Feature toggles aren’t just for production code. Feature toggles are also a powerful technique to change the behaviour of your automated end-to-end tests without changing code.
Once upon a time there lived a couple who loved playing massively multiplayer online role-playing video games with each other (World of Warcraft or Destiny or something). The thing about these games is that they’re a bit like exercise/fitness where you need to keep playing them to keep your score high, and if you don’t you play them (or exercise) enough your score (or fitness) starts dropping which makes it much less fun overall.
So playing these games all went well for the couple, for a while.
I try to avoid incorporating any or layout/style based checks or locators into my automated end to end tests since these typically change more often leading to a higher test maintenance burden.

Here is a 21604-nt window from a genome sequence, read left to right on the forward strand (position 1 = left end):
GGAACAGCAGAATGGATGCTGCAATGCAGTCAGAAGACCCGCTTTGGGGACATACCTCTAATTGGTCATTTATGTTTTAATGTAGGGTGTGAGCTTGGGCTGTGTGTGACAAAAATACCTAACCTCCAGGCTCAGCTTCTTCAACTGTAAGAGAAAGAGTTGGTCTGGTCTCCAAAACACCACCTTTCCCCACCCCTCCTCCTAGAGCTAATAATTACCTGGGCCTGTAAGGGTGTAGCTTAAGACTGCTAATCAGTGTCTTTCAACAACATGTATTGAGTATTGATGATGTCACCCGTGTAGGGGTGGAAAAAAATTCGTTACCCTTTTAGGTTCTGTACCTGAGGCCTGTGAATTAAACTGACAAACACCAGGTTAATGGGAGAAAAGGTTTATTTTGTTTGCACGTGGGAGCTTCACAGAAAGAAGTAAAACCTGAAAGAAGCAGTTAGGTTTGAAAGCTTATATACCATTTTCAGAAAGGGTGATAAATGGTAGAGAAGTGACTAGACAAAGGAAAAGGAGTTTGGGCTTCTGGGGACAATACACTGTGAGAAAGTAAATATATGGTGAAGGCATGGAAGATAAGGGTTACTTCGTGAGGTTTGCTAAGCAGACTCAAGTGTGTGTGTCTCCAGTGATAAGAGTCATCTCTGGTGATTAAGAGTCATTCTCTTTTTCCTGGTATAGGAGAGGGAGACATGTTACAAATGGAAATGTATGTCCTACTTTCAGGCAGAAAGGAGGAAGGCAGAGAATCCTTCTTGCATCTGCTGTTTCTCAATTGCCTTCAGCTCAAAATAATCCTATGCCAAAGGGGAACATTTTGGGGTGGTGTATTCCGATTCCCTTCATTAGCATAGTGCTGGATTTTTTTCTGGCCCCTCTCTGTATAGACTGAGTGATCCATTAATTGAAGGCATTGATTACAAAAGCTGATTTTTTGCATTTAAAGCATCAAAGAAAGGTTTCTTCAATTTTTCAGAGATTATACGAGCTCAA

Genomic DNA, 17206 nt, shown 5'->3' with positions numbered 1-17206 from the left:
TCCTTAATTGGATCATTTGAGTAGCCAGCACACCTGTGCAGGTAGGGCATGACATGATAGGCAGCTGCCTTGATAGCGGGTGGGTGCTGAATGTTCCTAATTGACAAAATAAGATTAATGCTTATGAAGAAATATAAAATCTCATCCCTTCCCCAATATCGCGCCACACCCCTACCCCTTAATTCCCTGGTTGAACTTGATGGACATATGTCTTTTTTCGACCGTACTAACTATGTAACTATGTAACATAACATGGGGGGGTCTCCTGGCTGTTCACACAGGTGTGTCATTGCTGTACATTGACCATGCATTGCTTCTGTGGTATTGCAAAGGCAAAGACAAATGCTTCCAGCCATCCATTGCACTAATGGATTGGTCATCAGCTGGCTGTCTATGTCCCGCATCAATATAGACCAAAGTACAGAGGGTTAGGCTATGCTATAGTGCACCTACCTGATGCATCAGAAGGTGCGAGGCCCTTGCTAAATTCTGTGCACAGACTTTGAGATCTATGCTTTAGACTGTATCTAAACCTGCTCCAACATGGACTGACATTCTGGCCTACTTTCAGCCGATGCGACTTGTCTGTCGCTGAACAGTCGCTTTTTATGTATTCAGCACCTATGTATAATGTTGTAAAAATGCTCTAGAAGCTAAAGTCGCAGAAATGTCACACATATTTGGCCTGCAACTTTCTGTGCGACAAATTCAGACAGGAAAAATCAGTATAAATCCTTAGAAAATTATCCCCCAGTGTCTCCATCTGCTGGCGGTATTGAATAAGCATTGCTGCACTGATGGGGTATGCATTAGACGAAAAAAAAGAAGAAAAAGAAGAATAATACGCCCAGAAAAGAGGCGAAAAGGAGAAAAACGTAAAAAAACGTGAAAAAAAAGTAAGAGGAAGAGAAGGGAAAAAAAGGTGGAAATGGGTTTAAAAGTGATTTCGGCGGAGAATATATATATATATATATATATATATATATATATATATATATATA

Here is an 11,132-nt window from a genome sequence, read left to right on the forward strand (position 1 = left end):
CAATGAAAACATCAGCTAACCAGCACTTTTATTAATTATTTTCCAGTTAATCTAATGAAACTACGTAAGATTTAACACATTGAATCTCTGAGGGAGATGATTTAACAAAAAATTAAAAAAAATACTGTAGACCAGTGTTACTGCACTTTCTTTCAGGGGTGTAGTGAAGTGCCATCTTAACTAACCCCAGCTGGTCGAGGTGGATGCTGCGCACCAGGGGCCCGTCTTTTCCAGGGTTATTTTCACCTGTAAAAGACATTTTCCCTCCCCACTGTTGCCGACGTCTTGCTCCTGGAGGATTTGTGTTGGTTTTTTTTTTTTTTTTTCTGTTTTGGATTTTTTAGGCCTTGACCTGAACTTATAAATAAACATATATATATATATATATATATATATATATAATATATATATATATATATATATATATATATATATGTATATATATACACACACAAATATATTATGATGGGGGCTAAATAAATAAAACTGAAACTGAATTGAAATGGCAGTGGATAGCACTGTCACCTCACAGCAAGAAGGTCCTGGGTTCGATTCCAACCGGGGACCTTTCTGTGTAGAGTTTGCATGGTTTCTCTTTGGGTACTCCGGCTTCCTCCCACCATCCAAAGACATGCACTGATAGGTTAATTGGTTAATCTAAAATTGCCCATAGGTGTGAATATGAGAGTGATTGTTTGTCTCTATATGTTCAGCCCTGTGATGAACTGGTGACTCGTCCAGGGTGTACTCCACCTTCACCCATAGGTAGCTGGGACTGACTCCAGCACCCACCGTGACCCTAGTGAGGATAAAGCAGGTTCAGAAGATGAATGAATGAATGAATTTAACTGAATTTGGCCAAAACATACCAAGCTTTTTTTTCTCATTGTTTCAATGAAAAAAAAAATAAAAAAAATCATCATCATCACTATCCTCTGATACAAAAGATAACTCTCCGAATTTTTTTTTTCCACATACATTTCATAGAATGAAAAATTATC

But I did have a circumstance recently where I wanted to check that a change I dynamically made to a page was reflected in the resultant web element’s style.
Let’s imagine hypothetically you were working on software that placed landmines in a minefield grid and you had a function that given the dimensions of a minefield, and a safe cell, you had to randomly place a certain number of landmines in the other cells of the grid. It looks something like this:
Which codebase is better?
Whilst I find the WebDriver API useful, I also find it lacking in certain methods that I wish to do repeatedly throughout my tests.
If you saw my talk at GTAC last year, ‘your tests aren’t flaky‘, then you’re probably aware of my view on flaky tests actually being indicative of broader application/systems problems that we should address over making our tests less flaky.
But what if you’re in a situation where you work with a system where you can’t feasibly improve the reliability? Say you’ve got a domains page that should show you a list of available domains but since it’s using an external third-party service it sometimes just shows nothing?